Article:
15. Underneath this is recommended fix. This content is only available to people who are logged in. If you click on recommended fix, you get the full best practice information for this specific issue. We get the best practice, the best practices provide alt attributes for image elements. This supplies a long form description of what the issue is and why it's an issue.
  16. We also tell you about the test. Test ID-9 is an automated test for images without alt attributes. We disclose the description of the test. It says, "This test looks for images that do not have alt attributes." We provide remediation guidance. Sometimes it's very brief, sometimes it's longer. I'll get to the prioritization in a second.
  17. Code samples, impacted populations, reference information, standards, so on and so forth.
  18. Now back to this, prioritization. Tenon contains, for each test and best practice, a series of factors that are calculated into a priority score. We see here that this has a high user impact and that is because, obviously, if the image has no alt attribute then it will have a high user impact. If you can't see it, you won't know what it is.
  19. Repair speed, is this something that takes a long time to repair or something that doesn't take much time at all? It does not take much time at all so it has a high repair speed. Impact on the interface. What is the impact on the interface for creating an alt attribute? It is none.
  20. This has what we call a raw priority score of 39. We saw in the previous screen that that actually has a priority of 95 percent. What happens is, during the test run we normalize all of those priority values, rank them accordingly from top to bottom, and so we can see here this is a 95 percent priority over some of these others that have 86, 38, and so on.
  21. Now you know -- here's a great one, 100 percent -- which ones need to be fixed first. You fix the ones that have the higher priority score.
  22. Finally, the last thing I said I was going to disclose is certainty. I'll talk probably elsewhere about certainty but I don't want to leave you hanging. As I said, there are errors and warnings. We determine what is an error and what is a warning based on the certainty score. A certainty is a number from 0 to 100 that tells you how certain Tenon is that it has found an actual issue.
  23. This one, the certainty score is 100 percent because we are 100 percent confident that this has no alt attribute. We give that a 100 percent certainty and that 100 percent certainty means that it's an error.
  24. Some things may not be. We may not have 100 percent confidence in. There may be cases where the test is unable to determine the context of the error and determine whether it's really a problem or not. A great example would be if there was really long alt text on here.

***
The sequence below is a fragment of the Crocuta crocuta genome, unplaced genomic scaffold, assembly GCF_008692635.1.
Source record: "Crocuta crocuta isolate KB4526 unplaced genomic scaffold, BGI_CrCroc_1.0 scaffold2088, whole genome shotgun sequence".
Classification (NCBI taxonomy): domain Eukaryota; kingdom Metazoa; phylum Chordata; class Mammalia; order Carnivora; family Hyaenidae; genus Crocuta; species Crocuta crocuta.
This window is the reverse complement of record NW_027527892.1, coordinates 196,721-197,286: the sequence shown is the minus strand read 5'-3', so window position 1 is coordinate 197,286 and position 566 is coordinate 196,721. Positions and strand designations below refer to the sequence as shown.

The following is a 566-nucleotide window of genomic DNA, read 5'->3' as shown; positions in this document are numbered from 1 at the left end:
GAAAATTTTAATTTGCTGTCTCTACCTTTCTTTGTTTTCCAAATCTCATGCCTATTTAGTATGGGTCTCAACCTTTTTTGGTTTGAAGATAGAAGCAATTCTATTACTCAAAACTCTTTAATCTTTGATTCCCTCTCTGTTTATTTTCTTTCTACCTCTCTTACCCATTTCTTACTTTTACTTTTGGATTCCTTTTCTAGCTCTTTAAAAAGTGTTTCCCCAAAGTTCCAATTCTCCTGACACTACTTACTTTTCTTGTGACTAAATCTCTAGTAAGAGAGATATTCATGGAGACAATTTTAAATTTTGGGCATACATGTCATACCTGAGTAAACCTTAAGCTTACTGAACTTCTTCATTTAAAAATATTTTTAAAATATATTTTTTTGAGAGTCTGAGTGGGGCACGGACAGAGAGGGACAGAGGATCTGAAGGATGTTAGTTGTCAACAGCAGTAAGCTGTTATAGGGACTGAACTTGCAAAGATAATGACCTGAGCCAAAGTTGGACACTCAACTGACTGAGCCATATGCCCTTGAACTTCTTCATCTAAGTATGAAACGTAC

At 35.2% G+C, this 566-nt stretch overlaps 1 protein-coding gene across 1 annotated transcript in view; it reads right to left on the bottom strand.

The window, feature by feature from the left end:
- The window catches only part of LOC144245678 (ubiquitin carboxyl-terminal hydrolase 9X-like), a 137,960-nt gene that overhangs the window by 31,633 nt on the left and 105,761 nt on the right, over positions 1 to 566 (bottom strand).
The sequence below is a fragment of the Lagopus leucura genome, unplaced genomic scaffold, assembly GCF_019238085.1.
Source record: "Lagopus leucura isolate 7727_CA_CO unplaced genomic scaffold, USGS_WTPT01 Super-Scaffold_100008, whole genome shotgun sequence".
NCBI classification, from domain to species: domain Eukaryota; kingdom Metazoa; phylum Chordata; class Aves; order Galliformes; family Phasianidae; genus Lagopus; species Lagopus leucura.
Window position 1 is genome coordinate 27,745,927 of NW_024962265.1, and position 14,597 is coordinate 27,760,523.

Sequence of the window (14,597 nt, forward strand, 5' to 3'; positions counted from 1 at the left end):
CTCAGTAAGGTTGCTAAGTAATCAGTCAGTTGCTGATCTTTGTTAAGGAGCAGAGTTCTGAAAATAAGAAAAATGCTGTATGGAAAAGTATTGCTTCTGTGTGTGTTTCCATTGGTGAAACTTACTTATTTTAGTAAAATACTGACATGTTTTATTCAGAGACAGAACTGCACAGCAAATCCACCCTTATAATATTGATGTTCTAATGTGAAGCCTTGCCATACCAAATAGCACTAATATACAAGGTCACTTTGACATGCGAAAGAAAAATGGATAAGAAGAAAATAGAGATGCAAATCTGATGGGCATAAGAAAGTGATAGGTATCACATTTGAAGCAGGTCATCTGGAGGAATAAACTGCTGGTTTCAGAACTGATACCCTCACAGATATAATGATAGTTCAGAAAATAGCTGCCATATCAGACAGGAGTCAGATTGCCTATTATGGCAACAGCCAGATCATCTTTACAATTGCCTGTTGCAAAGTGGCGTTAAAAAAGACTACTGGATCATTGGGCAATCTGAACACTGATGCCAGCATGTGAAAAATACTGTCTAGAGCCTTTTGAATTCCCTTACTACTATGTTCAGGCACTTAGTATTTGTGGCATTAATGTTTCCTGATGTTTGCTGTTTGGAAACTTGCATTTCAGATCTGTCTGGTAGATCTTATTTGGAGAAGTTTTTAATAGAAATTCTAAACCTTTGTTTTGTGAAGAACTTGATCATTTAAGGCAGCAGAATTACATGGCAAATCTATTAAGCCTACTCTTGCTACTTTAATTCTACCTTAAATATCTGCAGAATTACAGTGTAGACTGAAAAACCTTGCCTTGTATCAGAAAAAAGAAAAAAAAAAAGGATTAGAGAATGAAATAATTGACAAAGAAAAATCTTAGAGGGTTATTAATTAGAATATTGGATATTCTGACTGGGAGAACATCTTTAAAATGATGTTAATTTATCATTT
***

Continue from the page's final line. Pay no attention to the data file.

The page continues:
25. We have a test that says you shouldn't use alt attributes that are too long, but we can't really tell you whether that's a sufficient alt attribute or not. It may be the kind of thing that needs that kind of long alt attribute so that's going to have a lower certainty score. We're going to say basically the things with lower certainty, they look fishy but you have to go through as the consumer of the content and determine whether that's really, actually an issue.
  26. Final word on that. Automated testing tools are...they have a reputation of creating what are known as false positives. We at Tenon are extremely concerned with false positives. We do not want to have false positives. We are going to create tests that have lower certainty scores but we don't want those to be bogus tests.
  27. We don't want those to be just tests that we have there because we think we want to find something and list everything we possibly can. We'd rather not do that. Automated testing tools are not meant to be judges. They're meant to be diagnostic tools. If we have created a false positive in your results, we want you to tell us.
  28. We want you to email us or use the contact page on our website to tell us about a specific test. You can reference that test ID and tell us why you think that was a false positive. We try to avoid those as much as possible and we need your feedback for those cases where that's not the case.
  29. That's it. That's understanding the issue results. We'll talk a little bit more about some of these things later on in other videos, but that's really the nitty-gritty on issue results.